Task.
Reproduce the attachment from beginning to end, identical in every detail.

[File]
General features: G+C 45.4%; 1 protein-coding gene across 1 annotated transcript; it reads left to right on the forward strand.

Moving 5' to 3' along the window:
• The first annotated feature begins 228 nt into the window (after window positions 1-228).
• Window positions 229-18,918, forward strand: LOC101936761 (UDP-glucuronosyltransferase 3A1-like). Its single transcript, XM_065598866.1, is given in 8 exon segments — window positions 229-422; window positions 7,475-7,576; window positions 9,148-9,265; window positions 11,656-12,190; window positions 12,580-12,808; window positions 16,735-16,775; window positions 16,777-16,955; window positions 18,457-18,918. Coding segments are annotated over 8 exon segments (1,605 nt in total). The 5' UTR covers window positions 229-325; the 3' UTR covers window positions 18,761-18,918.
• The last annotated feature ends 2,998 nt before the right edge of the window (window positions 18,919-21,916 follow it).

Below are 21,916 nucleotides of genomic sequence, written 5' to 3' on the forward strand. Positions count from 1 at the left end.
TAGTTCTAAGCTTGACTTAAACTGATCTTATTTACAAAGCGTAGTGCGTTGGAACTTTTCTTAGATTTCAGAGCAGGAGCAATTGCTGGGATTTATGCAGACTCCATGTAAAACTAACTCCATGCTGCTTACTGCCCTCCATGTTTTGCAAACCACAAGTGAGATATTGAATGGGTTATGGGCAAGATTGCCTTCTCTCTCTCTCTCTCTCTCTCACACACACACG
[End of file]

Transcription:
General features: G+C 45.4%; 1 protein-coding gene across 1 annotated transcript; it reads left to right on the forward strand.

Moving 5' to 3' along the window:
• The first annotated feature begins 228 nt into the window (after window positions 1-228).
• Window positions 229-18,918, forward strand: LOC101936761 (UDP-glucuronosyltransferase 3A1-like). Its single transcript, XM_065598866.1, is given in 8 exon segments — window positions 229-422; window positions 7,475-7,576; window positions 9,148-9,265; window positions 11,656-12,190; window positions 12,580-12,808; window positions 16,735-16,775; window positions 16,777-16,955; window positions 18,457-18,918. Coding segments are annotated over 8 exon segments (1,605 nt in total). The 5' UTR covers window positions 229-325; the 3' UTR covers window positions 18,761-18,918.
• The last annotated feature ends 2,998 nt before the right edge of the window (window positions 18,919-21,916 follow it).

Below are 21,916 nucleotides of genomic sequence, written 5' to 3' on the forward strand. Positions count from 1 at the left end.
TAGTTCTAAGCTTGACTTAAACTGATCTTATTTACAAAGCGTAGTGCGTTGGAACTTTTCTTAGATTTCAGAGCAGGAGCAATTGCTGGGATTTATGCAGACTCCATGTAAAACTAACTCCATGCTGCTTACTGCCCTCCATGTTTTGCAAACCACAAGTGAGATATTGAATGGGTTATGGGCAAGATTGCCTTCTCTCTCTCTCTCTCTCTCTCACACACACACG